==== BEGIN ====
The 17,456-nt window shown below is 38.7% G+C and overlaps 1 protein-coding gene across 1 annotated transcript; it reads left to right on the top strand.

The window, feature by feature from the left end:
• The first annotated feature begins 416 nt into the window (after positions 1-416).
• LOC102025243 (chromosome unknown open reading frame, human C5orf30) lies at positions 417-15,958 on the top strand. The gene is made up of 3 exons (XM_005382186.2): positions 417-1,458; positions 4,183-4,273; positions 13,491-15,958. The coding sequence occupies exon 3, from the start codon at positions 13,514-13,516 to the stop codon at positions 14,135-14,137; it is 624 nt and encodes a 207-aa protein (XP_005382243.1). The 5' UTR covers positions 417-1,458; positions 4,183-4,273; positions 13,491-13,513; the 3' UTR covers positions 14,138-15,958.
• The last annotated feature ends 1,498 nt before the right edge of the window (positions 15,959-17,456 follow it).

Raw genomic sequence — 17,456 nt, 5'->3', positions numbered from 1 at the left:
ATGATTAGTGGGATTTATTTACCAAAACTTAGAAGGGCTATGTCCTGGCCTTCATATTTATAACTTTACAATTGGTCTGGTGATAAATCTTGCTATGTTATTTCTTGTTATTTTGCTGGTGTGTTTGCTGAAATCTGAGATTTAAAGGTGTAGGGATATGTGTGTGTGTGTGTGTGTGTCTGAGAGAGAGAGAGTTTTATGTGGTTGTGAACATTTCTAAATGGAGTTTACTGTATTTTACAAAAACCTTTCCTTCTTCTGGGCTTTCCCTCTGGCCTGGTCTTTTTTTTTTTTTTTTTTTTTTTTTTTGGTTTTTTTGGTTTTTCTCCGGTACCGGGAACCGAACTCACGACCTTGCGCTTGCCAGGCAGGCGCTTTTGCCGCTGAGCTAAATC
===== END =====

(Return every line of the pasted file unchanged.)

The 17,456-nt window shown below is 38.7% G+C and overlaps 1 protein-coding gene across 1 annotated transcript; it reads left to right on the top strand.

The window, feature by feature from the left end:
• The first annotated feature begins 416 nt into the window (after positions 1-416).
• LOC102025243 (chromosome unknown open reading frame, human C5orf30) lies at positions 417-15,958 on the top strand. The gene is made up of 3 exons (XM_005382186.2): positions 417-1,458; positions 4,183-4,273; positions 13,491-15,958. The coding sequence occupies exon 3, from the start codon at positions 13,514-13,516 to the stop codon at positions 14,135-14,137; it is 624 nt and encodes a 207-aa protein (XP_005382243.1). The 5' UTR covers positions 417-1,458; positions 4,183-4,273; positions 13,491-13,513; the 3' UTR covers positions 14,138-15,958.
• The last annotated feature ends 1,498 nt before the right edge of the window (positions 15,959-17,456 follow it).

Raw genomic sequence — 17,456 nt, 5'->3', positions numbered from 1 at the left:
ATGATTAGTGGGATTTATTTACCAAAACTTAGAAGGGCTATGTCCTGGCCTTCATATTTATAACTTTACAATTGGTCTGGTGATAAATCTTGCTATGTTATTTCTTGTTATTTTGCTGGTGTGTTTGCTGAAATCTGAGATTTAAAGGTGTAGGGATATGTGTGTGTGTGTGTGTGTGTCTGAGAGAGAGAGAGTTTTATGTGGTTGTGAACATTTCTAAATGGAGTTTACTGTATTTTACAAAAACCTTTCCTTCTTCTGGGCTTTCCCTCTGGCCTGGTCTTTTTTTTTTTTTTTTTTTTTTTTTTTGGTTTTTTTGGTTTTTCTCCGGTACCGGGAACCGAACTCACGACCTTGCGCTTGCCAGGCAGGCGCTTTTGCCGCTGAGCTAAATC